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On December 18, 2018, Parliament made significant changes to drinking and driving laws. Filkow Law’s Anthony Robinson wrote and presented a paper explaining these changes to the Trial Lawyers Association of British Columbia on September 24, 2021. This is the fourth instalment of this paper, explaining the increased penalties for drinking and driving, including dangerous operation of a motor vehicle causing death.

Increased Penalties for Drinking and Driving

The following is an excerpt regarding some of the increased penalties for a conviction of a criminal driving offence:

Mandatory minimum sentences now apply to dangerous operation causing bodily harm and causing death as well as fleeing the scene of an accident causing bodily harm and death.

There are now tiered fines for having a BAC over certain thresholds. A first conviction for having a BAC equal to or exceeding 120mgs% but less than 160mgs% will result in a minimum fine of $1500. If the BAC is greater than 160mgs%, the minimum fine is $2000. The minimum fine for a first offence for refusing to provide a breath sample is doubled to $2000.

The maximum jail sentence for impaired driving and refusal to provide a sample increased from 5 years to 10 years if prosecuted by indictment. This will result in automatic deportation for convicted foreign nationals or permanent residents.

Driving prohibitions under the Code for impaired driving, over .08 and refusal are:

  • For the first offence, a minimum of 1 year to a maximum of 3 years (plus any period of imprisonment).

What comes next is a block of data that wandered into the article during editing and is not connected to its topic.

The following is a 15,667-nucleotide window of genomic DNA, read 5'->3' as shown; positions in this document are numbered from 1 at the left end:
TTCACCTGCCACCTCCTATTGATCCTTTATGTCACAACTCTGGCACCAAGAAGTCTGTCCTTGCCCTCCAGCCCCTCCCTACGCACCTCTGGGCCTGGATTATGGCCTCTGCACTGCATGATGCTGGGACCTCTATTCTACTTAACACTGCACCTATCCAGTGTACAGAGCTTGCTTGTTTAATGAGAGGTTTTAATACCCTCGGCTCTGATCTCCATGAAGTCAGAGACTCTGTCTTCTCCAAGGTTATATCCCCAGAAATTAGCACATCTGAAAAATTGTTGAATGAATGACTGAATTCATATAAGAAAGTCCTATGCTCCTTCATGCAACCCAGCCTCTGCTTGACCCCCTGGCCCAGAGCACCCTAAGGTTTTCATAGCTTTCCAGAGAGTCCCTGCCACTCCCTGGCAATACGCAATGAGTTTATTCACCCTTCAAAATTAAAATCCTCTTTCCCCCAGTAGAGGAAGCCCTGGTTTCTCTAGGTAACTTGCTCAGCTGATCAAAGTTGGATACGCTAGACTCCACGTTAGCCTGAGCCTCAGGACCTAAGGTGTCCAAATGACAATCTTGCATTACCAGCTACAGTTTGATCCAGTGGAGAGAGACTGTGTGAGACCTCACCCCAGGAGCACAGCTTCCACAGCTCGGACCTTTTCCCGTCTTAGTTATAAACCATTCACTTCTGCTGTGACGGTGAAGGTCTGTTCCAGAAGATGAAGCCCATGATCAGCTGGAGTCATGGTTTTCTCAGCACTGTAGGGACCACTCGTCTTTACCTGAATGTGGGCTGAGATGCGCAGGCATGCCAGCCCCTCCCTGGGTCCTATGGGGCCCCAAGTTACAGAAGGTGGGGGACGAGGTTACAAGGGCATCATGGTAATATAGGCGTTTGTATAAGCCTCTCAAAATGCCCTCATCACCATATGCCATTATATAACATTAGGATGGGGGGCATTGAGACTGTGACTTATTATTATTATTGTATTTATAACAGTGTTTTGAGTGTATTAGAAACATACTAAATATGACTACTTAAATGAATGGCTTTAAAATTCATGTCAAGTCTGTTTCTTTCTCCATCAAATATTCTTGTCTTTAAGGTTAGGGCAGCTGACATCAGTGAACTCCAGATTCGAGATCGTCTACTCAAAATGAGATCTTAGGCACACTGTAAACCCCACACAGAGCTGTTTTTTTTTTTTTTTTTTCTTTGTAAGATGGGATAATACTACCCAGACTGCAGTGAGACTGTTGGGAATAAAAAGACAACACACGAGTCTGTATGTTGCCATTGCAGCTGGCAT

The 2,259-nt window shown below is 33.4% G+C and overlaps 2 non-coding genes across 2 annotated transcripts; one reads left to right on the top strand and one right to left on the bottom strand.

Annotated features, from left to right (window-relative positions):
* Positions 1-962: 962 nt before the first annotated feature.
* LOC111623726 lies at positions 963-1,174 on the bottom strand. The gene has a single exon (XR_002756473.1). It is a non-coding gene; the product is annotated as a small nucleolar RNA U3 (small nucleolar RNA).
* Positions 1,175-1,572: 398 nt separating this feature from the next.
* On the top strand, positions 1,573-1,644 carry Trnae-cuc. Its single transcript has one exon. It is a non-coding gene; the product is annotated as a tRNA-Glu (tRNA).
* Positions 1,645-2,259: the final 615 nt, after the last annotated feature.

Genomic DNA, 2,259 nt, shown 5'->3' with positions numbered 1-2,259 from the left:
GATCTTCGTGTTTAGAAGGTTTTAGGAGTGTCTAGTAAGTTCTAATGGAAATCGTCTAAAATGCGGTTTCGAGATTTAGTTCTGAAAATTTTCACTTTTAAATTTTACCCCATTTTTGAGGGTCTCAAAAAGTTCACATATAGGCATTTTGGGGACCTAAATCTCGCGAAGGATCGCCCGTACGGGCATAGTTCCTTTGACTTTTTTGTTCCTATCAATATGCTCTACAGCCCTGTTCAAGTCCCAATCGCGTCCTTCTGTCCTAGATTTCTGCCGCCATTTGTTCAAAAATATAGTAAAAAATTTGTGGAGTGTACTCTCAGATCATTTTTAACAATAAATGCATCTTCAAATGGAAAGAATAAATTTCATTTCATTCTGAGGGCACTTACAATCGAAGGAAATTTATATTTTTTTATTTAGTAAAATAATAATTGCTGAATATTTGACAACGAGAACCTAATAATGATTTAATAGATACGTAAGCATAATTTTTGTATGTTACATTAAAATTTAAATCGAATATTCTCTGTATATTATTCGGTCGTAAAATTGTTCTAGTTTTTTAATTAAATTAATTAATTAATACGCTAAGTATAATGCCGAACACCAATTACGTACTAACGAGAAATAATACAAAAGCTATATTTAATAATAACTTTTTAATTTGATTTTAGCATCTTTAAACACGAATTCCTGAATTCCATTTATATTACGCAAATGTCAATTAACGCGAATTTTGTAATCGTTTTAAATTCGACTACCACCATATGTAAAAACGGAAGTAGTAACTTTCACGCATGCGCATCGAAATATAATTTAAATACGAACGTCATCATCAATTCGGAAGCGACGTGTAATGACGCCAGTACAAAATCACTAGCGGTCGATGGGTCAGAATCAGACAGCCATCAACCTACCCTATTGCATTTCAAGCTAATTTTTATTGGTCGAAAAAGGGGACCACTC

• For the second offence, a minimum of 2 years to a maximum of 10 years (plus any period of imprisonment).
  • For each subsequent offence, a minimum of 3 years with no maximum (plus any period of imprisonment).

There are also mandatory prohibitions under the British Columbia Motor Vehicle Act for Criminal Code driving convictions.

Section 320.22 sets out aggravating features that the court must consider on sentencing. The factors are:

(a) the commission of the offence resulted in bodily harm to, or the death of, more than one person;

(b) the offender was operating a motor vehicle in a race with at least one other motor vehicle or in a contest of speed, on a street, road or highway or in another public place;

(c) a person under the age of 16 years was a passenger in the conveyance operated by the offender;

(d) the offender was being remunerated for operating the conveyance;

(e) the offender’s blood alcohol concentration at the time of committing the offence was equal to or exceeded 120 mg of alcohol in 100 mL of blood;

(f)  the offender was operating a large motor vehicle;[1] and

(g) the offender was not permitted, under a federal or provincial Act, to operate the conveyance.

This list of aggravating factors is not exhaustive.

A first offence for over .08 with a BAC below 120 mgs% is $1000. A first offence with a BAC in excess of 120mgs% carries a mandatory increased fine ($1500 if the readings are between 120 and 160 mgs% and $2000 if more than 160 mgs%). Therefore, for first offenders, the aggravating feature of having a BAC in excess of 120mgs% is already accounted for by the mandatory minimum sentence. However, this aggravating feature is not accounted for for subsequent offences or if bodily harm or death is involved.

[1] Cases that have considered whether a vehicle is a large motor vehicle include: R v Hillier, 2020 CanLII 85560 (NLPC) at paras 33-34 (Silverado truck); R v Sivakumaran, 2021 ONCJ 307 at paras 37-38 (Ford pickup truck); R v Caines, 2019 ONCJ 348, at para 26 (Dodge Ram pickup truck); R v Saxby, 2006 ABPC 201 at para 2, (Kenworth tractor); R v Dhadwal, 2012 ABPC 349 at paras 5, 25 (unspecified truck); R v Fairchild, 2017 ONCJ 658 at paras 1, 30 (Ford Escape SUV); R v Burger, 2015 ABPC 224 at paras 1, 68 (Semi-truck); R v Hallock, 2014 ABPC 232 at para 22 (Ford F150); and R v Bagri, 2016 BCCA 272 at paras 7, 17 (2003 Volvo tractor truck weighing 8575kg).